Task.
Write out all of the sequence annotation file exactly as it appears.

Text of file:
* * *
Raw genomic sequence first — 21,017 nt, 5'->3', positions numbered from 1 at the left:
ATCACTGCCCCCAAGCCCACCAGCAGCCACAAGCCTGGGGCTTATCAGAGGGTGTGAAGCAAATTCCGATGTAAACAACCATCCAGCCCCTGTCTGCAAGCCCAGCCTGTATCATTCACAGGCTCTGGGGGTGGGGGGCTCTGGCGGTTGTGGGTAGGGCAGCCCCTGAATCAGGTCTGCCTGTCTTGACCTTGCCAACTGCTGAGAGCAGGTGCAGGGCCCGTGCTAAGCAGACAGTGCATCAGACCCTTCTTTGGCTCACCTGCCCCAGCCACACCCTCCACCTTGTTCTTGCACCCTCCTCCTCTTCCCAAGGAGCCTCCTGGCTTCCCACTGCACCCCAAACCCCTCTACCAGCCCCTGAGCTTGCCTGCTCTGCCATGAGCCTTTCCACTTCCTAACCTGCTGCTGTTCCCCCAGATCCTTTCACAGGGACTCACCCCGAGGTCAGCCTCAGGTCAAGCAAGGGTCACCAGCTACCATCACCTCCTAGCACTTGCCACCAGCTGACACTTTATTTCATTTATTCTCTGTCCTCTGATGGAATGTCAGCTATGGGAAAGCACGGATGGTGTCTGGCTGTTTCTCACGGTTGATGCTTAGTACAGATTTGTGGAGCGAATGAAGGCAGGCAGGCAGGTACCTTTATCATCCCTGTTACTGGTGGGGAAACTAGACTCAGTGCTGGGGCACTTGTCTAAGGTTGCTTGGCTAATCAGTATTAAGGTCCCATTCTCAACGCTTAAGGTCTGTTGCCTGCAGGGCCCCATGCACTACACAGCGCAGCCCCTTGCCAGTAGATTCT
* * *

Raw genomic sequence first — 21,017 nt, 5'->3', positions numbered from 1 at the left:
ATCACTGCCCCCAAGCCCACCAGCAGCCACAAGCCTGGGGCTTATCAGAGGGTGTGAAGCAAATTCCGATGTAAACAACCATCCAGCCCCTGTCTGCAAGCCCAGCCTGTATCATTCACAGGCTCTGGGGGTGGGGGGCTCTGGCGGTTGTGGGTAGGGCAGCCCCTGAATCAGGTCTGCCTGTCTTGACCTTGCCAACTGCTGAGAGCAGGTGCAGGGCCCGTGCTAAGCAGACAGTGCATCAGACCCTTCTTTGGCTCACCTGCCCCAGCCACACCCTCCACCTTGTTCTTGCACCCTCCTCCTCTTCCCAAGGAGCCTCCTGGCTTCCCACTGCACCCCAAACCCCTCTACCAGCCCCTGAGCTTGCCTGCTCTGCCATGAGCCTTTCCACTTCCTAACCTGCTGCTGTTCCCCCAGATCCTTTCACAGGGACTCACCCCGAGGTCAGCCTCAGGTCAAGCAAGGGTCACCAGCTACCATCACCTCCTAGCACTTGCCACCAGCTGACACTTTATTTCATTTATTCTCTGTCCTCTGATGGAATGTCAGCTATGGGAAAGCACGGATGGTGTCTGGCTGTTTCTCACGGTTGATGCTTAGTACAGATTTGTGGAGCGAATGAAGGCAGGCAGGCAGGTACCTTTATCATCCCTGTTACTGGTGGGGAAACTAGACTCAGTGCTGGGGCACTTGTCTAAGGTTGCTTGGCTAATCAGTATTAAGGTCCCATTCTCAACGCTTAAGGTCTGTTGCCTGCAGGGCCCCATGCACTACACAGCGCAGCCCCTTGCCAGTAGATTCT